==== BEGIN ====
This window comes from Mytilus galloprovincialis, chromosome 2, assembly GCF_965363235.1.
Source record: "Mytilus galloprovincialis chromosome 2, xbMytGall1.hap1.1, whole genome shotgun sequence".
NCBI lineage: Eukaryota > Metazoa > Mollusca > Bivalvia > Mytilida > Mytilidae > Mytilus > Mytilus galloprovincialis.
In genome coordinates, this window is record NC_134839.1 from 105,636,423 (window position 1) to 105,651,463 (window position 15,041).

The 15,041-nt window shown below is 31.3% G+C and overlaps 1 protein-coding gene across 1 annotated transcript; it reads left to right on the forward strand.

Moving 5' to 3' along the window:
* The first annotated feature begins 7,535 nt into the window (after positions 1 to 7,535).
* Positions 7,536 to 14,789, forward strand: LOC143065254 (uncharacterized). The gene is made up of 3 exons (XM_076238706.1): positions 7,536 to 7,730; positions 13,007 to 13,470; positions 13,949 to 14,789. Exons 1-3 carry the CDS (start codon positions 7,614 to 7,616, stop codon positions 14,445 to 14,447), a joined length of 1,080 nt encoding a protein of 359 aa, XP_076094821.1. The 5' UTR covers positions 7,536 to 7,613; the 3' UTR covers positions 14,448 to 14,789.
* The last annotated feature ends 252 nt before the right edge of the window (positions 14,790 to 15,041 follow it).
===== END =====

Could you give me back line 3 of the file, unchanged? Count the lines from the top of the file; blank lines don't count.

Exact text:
NCBI lineage: Eukaryota > Metazoa > Mollusca > Bivalvia > Mytilida > Mytilidae > Mytilus > Mytilus galloprovincialis.